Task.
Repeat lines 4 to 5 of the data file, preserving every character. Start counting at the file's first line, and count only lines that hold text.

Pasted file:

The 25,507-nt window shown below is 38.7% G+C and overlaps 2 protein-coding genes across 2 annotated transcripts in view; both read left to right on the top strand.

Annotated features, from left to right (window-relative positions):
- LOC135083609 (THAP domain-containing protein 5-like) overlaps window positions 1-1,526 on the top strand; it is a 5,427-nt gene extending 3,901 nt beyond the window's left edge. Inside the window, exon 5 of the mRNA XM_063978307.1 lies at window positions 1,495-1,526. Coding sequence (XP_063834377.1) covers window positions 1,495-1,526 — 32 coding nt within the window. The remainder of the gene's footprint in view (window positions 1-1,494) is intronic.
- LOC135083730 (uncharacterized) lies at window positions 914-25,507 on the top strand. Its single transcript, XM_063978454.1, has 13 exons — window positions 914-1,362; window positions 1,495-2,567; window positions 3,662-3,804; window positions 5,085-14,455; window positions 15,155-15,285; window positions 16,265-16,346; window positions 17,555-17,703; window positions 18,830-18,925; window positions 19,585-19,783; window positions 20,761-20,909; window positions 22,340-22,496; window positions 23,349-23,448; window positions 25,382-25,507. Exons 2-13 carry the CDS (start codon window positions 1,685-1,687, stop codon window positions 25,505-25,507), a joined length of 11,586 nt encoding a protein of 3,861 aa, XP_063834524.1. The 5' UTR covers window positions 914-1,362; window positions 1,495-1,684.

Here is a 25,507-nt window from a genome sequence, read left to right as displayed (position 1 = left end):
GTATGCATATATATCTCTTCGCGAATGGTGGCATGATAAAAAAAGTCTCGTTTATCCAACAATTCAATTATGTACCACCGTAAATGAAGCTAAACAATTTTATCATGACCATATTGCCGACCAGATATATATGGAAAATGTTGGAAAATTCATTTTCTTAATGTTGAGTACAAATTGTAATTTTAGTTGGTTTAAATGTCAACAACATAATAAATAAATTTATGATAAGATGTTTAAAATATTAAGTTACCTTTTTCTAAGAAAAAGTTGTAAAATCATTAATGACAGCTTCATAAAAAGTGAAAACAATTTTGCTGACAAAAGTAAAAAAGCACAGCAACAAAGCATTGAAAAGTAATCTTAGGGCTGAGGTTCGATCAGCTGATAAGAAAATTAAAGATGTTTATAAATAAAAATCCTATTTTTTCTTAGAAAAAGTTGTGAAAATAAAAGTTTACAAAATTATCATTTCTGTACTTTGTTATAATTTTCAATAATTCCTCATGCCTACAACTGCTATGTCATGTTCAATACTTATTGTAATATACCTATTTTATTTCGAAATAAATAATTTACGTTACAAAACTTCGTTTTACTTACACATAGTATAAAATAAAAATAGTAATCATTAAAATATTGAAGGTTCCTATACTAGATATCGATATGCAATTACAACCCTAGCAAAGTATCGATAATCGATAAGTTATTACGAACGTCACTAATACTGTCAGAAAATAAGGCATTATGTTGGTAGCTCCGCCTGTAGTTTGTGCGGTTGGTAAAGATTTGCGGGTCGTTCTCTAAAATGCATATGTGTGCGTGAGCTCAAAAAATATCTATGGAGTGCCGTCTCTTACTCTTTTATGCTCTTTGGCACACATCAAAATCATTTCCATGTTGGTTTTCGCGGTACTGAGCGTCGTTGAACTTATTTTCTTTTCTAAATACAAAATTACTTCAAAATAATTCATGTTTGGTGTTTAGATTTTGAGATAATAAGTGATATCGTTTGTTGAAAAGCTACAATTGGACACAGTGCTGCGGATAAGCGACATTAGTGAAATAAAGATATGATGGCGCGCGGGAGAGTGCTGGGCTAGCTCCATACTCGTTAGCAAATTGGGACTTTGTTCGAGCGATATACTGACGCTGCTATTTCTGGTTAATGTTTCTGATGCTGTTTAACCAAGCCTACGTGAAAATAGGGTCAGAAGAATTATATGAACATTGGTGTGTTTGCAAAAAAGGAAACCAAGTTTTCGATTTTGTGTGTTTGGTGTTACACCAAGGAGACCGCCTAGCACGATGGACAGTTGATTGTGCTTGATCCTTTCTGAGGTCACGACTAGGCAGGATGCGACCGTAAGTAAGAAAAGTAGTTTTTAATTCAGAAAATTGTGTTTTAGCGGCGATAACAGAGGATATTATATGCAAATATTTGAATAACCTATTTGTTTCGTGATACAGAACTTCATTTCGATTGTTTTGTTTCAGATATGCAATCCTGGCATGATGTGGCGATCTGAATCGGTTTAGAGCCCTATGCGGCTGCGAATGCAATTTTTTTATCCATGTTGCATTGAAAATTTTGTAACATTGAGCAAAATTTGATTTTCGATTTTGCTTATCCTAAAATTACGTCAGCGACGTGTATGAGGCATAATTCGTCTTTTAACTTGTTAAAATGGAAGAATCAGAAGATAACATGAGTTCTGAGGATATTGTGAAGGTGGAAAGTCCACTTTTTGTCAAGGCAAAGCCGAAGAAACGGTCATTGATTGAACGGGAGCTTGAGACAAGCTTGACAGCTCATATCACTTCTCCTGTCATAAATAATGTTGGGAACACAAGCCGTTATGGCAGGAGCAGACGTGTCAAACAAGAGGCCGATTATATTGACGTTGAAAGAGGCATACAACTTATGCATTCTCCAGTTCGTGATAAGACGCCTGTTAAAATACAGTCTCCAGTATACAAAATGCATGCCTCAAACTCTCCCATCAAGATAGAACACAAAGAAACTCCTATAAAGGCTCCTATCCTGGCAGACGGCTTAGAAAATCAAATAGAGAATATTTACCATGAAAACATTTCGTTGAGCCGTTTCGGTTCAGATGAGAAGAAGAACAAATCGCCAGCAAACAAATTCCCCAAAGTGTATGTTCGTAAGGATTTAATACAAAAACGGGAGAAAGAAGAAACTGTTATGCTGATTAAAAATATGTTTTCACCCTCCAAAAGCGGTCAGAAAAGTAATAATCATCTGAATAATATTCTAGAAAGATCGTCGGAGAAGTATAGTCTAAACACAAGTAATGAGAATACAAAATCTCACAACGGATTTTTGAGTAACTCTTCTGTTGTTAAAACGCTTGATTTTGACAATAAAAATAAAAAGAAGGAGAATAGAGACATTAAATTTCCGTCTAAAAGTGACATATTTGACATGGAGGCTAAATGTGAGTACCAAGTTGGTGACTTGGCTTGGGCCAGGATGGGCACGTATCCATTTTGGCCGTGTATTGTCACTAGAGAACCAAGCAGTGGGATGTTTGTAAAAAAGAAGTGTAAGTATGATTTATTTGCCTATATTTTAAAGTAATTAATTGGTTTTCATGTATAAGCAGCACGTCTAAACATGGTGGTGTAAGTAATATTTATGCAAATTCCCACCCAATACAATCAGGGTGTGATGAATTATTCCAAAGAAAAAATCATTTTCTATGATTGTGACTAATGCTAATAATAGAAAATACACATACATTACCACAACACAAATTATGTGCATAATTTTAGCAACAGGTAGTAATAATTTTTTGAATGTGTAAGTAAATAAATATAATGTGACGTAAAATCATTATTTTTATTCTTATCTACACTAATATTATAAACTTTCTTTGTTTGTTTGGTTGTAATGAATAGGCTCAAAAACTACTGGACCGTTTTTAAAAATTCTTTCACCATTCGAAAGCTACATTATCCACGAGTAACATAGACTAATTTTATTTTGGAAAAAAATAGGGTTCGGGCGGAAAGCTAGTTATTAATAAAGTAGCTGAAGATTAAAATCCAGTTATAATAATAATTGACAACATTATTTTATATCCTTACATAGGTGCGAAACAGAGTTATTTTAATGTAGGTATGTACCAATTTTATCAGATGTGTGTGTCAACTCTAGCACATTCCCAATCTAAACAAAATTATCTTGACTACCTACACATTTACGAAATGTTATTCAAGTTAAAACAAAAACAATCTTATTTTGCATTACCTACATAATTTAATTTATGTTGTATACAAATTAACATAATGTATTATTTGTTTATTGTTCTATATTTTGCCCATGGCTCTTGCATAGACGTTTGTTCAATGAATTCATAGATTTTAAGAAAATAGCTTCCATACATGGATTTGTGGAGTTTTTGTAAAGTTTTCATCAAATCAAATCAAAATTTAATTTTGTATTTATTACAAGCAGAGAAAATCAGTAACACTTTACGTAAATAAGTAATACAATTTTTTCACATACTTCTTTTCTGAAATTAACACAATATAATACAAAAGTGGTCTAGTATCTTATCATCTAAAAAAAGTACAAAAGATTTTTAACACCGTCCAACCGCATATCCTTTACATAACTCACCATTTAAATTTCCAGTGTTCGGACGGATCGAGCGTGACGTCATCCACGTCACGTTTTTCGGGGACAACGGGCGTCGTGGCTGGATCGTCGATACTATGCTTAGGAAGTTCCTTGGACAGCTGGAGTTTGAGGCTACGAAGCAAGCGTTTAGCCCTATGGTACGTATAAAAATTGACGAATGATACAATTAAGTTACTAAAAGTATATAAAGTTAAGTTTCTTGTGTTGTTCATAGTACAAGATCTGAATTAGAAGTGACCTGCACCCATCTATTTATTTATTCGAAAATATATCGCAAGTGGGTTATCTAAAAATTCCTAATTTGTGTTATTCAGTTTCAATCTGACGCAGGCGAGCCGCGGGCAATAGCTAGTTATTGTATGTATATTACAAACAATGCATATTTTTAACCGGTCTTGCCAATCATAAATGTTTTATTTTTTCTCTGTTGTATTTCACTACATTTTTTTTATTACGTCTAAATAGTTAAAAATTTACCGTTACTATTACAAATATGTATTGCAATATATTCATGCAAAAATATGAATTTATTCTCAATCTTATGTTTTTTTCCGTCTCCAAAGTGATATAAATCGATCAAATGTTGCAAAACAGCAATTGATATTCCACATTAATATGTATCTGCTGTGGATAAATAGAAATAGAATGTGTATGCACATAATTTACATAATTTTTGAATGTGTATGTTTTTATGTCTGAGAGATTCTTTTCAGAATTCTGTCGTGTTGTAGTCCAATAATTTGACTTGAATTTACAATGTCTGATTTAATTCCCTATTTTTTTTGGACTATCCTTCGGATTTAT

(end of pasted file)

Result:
- LOC135083730 (uncharacterized) lies at window positions 914-25,507 on the top strand. Its single transcript, XM_063978454.1, has 13 exons — window positions 914-1,362; window positions 1,495-2,567; window positions 3,662-3,804; window positions 5,085-14,455; window positions 15,155-15,285; window positions 16,265-16,346; window positions 17,555-17,703; window positions 18,830-18,925; window positions 19,585-19,783; window positions 20,761-20,909; window positions 22,340-22,496; window positions 23,349-23,448; window positions 25,382-25,507. Exons 2-13 carry the CDS (start codon window positions 1,685-1,687, stop codon window positions 25,505-25,507), a joined length of 11,586 nt encoding a protein of 3,861 aa, XP_063834524.1. The 5' UTR covers window positions 914-1,362; window positions 1,495-1,684.

Here is a 25,507-nt window from a genome sequence, read left to right as displayed (position 1 = left end):